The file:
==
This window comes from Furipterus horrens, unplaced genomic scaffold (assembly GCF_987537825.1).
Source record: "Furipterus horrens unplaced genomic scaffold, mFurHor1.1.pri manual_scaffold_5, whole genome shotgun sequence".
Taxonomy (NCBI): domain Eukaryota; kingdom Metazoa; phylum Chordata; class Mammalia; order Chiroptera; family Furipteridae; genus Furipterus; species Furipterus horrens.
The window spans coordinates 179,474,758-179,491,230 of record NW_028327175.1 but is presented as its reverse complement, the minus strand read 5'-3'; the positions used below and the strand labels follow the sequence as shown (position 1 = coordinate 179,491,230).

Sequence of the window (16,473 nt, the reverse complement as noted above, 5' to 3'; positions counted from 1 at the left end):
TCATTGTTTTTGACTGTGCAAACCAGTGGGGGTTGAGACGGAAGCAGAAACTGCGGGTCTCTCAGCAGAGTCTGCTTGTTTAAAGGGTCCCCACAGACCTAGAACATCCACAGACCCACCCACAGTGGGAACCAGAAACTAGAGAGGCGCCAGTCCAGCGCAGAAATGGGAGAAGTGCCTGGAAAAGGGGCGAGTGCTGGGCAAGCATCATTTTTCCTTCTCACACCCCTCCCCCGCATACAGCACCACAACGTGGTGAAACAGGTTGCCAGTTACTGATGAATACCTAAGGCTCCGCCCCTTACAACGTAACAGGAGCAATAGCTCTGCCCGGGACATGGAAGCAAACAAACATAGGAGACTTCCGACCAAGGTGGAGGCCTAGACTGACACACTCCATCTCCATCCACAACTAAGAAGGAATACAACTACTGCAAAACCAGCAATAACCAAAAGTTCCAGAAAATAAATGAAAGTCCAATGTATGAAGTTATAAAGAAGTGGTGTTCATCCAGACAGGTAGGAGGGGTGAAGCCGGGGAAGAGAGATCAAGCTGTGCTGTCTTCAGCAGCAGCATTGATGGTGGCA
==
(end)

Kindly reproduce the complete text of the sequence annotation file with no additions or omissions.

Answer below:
This window comes from Furipterus horrens, unplaced genomic scaffold (assembly GCF_987537825.1).
Source record: "Furipterus horrens unplaced genomic scaffold, mFurHor1.1.pri manual_scaffold_5, whole genome shotgun sequence".
Taxonomy (NCBI): domain Eukaryota; kingdom Metazoa; phylum Chordata; class Mammalia; order Chiroptera; family Furipteridae; genus Furipterus; species Furipterus horrens.
The window spans coordinates 179,474,758-179,491,230 of record NW_028327175.1 but is presented as its reverse complement, the minus strand read 5'-3'; the positions used below and the strand labels follow the sequence as shown (position 1 = coordinate 179,491,230).

Sequence of the window (16,473 nt, the reverse complement as noted above, 5' to 3'; positions counted from 1 at the left end):
TCATTGTTTTTGACTGTGCAAACCAGTGGGGGTTGAGACGGAAGCAGAAACTGCGGGTCTCTCAGCAGAGTCTGCTTGTTTAAAGGGTCCCCACAGACCTAGAACATCCACAGACCCACCCACAGTGGGAACCAGAAACTAGAGAGGCGCCAGTCCAGCGCAGAAATGGGAGAAGTGCCTGGAAAAGGGGCGAGTGCTGGGCAAGCATCATTTTTCCTTCTCACACCCCTCCCCCGCATACAGCACCACAACGTGGTGAAACAGGTTGCCAGTTACTGATGAATACCTAAGGCTCCGCCCCTTACAACGTAACAGGAGCAATAGCTCTGCCCGGGACATGGAAGCAAACAAACATAGGAGACTTCCGACCAAGGTGGAGGCCTAGACTGACACACTCCATCTCCATCCACAACTAAGAAGGAATACAACTACTGCAAAACCAGCAATAACCAAAAGTTCCAGAAAATAAATGAAAGTCCAATGTATGAAGTTATAAAGAAGTGGTGTTCATCCAGACAGGTAGGAGGGGTGAAGCCGGGGAAGAGAGATCAAGCTGTGCTGTCTTCAGCAGCAGCATTGATGGTGGCA